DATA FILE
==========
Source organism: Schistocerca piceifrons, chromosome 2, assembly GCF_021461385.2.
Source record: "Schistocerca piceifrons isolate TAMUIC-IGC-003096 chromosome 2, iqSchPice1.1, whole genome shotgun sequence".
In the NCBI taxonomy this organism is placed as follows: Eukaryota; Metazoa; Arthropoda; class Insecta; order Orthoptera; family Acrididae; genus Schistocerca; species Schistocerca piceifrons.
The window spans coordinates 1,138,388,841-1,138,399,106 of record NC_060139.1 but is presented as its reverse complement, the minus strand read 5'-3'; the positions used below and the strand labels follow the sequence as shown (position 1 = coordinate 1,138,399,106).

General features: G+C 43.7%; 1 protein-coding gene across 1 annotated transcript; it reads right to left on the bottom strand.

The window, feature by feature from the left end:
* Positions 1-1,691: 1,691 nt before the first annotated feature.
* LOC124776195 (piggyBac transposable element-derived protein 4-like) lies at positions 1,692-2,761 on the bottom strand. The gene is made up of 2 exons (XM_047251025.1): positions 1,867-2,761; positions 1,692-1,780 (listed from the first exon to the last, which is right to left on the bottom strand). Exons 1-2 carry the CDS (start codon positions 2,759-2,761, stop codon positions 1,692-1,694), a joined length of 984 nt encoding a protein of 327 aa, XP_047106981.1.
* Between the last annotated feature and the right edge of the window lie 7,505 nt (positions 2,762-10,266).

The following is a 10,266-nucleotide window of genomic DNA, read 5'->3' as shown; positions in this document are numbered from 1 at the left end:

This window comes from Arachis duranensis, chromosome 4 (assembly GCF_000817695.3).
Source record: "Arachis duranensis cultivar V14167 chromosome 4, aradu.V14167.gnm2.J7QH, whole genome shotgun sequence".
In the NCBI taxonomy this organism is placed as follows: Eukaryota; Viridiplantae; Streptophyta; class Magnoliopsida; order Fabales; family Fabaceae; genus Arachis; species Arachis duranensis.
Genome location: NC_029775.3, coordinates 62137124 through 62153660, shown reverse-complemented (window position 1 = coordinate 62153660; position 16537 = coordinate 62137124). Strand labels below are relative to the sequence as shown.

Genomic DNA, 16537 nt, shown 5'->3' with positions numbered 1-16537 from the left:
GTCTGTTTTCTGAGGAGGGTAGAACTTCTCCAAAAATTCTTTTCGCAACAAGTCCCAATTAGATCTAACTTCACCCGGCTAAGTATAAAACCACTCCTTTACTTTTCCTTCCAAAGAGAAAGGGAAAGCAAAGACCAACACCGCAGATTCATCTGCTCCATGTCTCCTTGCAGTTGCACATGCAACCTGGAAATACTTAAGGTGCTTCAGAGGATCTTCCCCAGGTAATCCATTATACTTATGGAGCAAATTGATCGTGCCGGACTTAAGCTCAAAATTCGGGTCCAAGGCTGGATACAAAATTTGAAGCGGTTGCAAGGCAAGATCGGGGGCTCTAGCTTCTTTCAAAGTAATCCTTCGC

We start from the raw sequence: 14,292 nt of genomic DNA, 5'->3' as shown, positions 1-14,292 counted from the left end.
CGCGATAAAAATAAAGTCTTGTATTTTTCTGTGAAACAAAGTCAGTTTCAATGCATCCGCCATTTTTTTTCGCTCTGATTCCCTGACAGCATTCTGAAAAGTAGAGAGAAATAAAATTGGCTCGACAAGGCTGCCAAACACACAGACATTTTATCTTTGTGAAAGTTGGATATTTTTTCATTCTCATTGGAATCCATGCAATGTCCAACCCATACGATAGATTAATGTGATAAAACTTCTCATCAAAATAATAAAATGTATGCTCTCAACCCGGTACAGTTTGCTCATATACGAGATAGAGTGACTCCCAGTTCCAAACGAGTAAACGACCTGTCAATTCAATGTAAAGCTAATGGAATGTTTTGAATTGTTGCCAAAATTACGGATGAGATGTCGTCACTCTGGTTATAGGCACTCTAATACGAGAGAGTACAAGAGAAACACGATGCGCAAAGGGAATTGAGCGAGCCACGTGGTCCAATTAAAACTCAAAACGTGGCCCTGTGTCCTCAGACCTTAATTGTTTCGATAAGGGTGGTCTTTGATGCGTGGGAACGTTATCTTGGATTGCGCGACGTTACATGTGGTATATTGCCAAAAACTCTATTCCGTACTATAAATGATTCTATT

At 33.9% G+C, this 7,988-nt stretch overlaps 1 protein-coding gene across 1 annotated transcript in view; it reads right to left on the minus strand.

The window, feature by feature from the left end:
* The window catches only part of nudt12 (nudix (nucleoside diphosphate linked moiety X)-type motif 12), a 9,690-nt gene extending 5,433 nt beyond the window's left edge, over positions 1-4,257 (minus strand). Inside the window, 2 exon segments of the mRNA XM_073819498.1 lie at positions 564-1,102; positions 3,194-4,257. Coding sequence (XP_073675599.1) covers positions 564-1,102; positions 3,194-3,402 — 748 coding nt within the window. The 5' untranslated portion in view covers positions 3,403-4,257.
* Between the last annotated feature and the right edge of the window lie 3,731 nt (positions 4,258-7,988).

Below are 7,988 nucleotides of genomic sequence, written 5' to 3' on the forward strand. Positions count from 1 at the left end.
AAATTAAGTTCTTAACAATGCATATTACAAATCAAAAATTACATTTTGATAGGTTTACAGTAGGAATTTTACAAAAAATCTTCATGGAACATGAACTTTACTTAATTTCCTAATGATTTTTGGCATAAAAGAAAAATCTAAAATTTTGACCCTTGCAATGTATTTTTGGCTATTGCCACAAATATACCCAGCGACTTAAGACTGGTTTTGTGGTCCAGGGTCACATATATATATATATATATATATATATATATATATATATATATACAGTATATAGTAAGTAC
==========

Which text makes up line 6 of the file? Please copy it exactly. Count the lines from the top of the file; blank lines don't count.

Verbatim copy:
The window, feature by feature from the left end: